“Click” with your Horse: The Basics on Clicker Training

By Deb M. Eldredge, DVM

Many of you have probably heard the term ‘clicker training,’ but do you know what it is? Equine clicker training is a relatively new method of training that is becoming popular with horse owners. This method of training is based on using positive reinforcement (food rewards in conjunction with a precisely timed audible “click”) to teach the horse correct behavior. The “click” helps the horse identify what he’s doing correctly. This positive reinforcement training has been used with a variety of animals, from dogs to dolphins for decades. So, are clickers some sort of magical training aid? The answer is no, but they can be extremely helpful!

Woman with Horse

What is a “Clicker?”

A clicker is a small mechanical device that makes a sharp noise when pressed and is used as a “marker” of good behavior. You can also achieve the same result using other distinctive sounds, such as your voice saying “yes” or “good,” a whistle or a cluck of your tongue; however, the biggest advantage of using a clicker is that it marks a desired behavior without any emotional input. It is very clear-cut and simple, so most animals respond to this type of training.

 

Getting Started

To start clicker training, you need to “load the clicker,” which means you need to convince your horse that the sound of the clicker has good value to him. The easiest way to do this is to work with your horse with a clicker in one hand and some quick-to-eat treats in the other hand. Be sure to use treats that are appropriate for your horse; for example, if your horse needs a low sugar diet, don’t use sugar cubes. Alfalfa pellets or toasted oat cereal can work just as well for a hungry horse.

For this initial stage, give your horse a small treat every time you click. Most horses learn best with short lessons. It’s better to do three sessions with ten treats each time than one long session. By keeping the sessions short, you should be able to work this into your evening horse care routine. Your horse will learn that the sound of the click means a treat is coming.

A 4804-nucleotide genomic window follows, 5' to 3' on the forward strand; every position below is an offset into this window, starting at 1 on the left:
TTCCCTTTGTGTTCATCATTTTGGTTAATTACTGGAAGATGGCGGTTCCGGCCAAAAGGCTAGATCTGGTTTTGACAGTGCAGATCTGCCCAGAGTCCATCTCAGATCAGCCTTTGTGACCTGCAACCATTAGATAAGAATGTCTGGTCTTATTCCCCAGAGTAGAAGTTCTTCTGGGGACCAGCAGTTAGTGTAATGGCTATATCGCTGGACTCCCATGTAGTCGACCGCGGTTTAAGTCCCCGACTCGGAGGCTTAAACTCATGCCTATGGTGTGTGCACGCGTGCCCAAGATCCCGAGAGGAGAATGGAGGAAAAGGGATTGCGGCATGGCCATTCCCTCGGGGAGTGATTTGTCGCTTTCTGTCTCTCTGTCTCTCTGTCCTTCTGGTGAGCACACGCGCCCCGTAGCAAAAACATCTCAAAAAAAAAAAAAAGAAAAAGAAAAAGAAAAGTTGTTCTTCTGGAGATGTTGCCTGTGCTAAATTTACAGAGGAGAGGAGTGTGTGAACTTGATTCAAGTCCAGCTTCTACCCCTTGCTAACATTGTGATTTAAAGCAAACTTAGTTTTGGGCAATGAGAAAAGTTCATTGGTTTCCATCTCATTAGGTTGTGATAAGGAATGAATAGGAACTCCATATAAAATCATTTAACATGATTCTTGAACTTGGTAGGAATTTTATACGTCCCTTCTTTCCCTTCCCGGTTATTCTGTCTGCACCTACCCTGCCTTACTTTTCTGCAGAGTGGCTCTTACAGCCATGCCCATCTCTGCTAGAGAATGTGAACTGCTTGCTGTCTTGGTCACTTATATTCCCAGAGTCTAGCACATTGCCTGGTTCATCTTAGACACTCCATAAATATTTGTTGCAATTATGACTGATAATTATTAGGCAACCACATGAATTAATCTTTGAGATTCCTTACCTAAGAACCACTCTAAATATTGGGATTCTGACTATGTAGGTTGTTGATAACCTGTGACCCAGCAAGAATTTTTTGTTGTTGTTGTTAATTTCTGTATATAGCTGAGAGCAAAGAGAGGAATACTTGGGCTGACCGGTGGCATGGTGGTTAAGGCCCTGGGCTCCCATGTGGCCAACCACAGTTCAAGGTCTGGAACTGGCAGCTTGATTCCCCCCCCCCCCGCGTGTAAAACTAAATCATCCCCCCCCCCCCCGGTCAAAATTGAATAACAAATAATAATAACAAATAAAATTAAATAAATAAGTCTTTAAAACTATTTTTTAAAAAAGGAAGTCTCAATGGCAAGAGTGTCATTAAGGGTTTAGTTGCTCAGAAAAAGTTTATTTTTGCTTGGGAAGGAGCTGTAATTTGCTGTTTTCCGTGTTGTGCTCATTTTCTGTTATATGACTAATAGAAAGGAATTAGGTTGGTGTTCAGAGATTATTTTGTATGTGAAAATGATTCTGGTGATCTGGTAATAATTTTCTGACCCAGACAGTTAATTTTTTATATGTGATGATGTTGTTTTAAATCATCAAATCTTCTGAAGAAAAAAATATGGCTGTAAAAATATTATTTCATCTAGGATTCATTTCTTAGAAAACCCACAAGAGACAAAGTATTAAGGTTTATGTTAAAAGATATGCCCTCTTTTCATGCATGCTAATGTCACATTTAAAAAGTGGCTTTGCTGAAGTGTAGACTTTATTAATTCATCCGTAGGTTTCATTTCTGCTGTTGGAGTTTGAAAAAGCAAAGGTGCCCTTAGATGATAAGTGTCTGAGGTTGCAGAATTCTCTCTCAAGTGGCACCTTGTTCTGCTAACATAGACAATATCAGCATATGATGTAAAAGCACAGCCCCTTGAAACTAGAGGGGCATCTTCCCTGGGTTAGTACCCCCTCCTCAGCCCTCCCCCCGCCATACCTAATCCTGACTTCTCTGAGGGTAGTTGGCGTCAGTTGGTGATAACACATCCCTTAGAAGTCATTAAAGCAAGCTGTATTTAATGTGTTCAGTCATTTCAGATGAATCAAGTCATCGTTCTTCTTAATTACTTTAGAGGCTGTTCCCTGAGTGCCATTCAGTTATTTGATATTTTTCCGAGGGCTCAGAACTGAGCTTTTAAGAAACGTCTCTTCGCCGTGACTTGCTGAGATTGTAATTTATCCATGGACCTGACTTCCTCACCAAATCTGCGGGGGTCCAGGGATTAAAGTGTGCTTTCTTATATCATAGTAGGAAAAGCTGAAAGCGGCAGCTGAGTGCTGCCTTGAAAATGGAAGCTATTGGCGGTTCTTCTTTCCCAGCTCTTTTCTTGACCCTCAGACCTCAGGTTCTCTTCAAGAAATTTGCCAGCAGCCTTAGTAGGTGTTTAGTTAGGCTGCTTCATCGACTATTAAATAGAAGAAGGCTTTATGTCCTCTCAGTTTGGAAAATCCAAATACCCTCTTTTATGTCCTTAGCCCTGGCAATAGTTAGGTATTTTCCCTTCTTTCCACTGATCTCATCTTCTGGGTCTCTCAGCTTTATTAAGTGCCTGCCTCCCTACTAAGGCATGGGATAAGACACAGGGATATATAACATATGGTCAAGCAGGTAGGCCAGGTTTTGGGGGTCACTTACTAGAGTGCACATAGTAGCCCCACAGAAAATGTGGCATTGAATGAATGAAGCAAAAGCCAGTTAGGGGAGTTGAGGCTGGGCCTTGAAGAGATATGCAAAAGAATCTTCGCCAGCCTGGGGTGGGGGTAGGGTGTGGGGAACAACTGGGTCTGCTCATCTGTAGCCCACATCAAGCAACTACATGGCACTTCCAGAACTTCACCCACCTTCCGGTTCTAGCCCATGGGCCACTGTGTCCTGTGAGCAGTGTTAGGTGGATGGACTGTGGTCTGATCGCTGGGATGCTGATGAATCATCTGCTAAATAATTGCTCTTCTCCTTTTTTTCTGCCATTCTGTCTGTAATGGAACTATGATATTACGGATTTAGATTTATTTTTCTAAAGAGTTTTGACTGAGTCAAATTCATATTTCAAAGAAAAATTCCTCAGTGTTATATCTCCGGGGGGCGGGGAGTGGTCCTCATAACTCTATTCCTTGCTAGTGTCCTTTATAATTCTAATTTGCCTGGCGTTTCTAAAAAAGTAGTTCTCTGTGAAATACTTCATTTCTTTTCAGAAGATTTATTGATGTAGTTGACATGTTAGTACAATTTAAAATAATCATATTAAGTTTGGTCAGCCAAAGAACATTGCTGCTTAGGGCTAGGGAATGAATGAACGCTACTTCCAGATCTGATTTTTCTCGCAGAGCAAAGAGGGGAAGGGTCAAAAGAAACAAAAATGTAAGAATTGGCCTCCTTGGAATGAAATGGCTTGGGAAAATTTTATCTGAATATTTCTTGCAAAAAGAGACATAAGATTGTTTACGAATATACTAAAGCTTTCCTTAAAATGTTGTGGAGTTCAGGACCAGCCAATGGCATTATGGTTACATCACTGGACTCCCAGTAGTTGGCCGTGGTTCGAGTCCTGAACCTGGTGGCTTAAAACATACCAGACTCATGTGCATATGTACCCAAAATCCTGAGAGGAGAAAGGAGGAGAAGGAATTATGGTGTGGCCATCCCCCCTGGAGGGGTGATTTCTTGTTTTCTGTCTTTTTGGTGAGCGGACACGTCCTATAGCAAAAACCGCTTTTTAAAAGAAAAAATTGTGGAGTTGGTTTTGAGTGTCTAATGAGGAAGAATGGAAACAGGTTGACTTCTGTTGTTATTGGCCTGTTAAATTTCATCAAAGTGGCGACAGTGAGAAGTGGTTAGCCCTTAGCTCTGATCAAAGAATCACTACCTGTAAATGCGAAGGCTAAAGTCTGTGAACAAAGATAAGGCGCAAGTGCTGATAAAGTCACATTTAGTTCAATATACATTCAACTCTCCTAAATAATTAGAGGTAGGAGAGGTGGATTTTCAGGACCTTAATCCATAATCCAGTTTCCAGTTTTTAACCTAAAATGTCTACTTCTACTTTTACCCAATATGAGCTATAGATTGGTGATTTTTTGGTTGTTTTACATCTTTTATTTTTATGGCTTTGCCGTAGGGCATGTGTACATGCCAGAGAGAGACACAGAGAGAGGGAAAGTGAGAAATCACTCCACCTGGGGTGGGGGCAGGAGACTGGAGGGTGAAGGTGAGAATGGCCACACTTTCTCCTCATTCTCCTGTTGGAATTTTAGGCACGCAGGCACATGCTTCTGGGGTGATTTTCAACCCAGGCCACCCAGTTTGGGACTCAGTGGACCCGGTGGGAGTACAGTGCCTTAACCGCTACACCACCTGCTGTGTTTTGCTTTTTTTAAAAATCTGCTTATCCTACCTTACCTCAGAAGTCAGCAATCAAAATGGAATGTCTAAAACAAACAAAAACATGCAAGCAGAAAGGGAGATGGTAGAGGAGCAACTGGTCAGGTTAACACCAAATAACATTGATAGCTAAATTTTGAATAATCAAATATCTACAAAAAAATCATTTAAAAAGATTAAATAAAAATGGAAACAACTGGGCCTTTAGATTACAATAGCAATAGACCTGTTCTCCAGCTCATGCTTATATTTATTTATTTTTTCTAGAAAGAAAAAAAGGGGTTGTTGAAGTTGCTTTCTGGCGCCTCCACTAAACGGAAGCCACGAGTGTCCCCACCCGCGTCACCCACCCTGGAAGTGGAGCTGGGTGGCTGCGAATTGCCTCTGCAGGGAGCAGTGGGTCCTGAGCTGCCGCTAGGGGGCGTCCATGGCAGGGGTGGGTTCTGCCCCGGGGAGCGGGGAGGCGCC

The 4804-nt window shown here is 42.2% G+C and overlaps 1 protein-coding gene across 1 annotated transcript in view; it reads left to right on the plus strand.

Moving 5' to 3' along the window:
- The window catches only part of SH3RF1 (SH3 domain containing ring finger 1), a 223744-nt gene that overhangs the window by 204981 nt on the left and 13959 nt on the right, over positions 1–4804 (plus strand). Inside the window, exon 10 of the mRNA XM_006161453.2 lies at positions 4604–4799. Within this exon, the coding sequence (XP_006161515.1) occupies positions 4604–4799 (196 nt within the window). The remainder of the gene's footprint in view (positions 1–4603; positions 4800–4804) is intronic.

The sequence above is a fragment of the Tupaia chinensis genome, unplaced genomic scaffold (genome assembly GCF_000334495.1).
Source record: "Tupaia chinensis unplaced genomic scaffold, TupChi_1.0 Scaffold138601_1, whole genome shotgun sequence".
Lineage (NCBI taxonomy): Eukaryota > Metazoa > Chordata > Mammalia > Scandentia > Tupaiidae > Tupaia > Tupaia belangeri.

Target Training

Next, think of a behavior you want your horse to perform. It’s easiest to start with something simple that your horse does naturally; most people start with having their horses touch a target. This could be a stick (generally with something on the end to make it obvious, such as a stick with a tennis ball on the end) or even a plastic top to a food container. Horses tend to be curious, so getting them to touch a target is usually simple. There are two ways to reinforce this behavior: shaping and luring.

 

Shaping

Shaping, the process of gradually changing the standards of behavior that are rewarded through small steps, is the core of clicker training and the main tool used. When shaping, you patiently wait and watch for your horse to do the behavior you want. Initially you reward even the tiniest movement to the target with a click and a treat. Reward each step of the behavior at this point, so that every movement toward the target earns a click and a treat. Once your horse starts to offer the behavior more frequently, you can wait until the touch is more dramatic, such as having your horse come from a few feet away to touch the target instead of a few inches. Or you can start to look for “duration,” which is the act of your horse touching the target and keeping his nose there for a few seconds.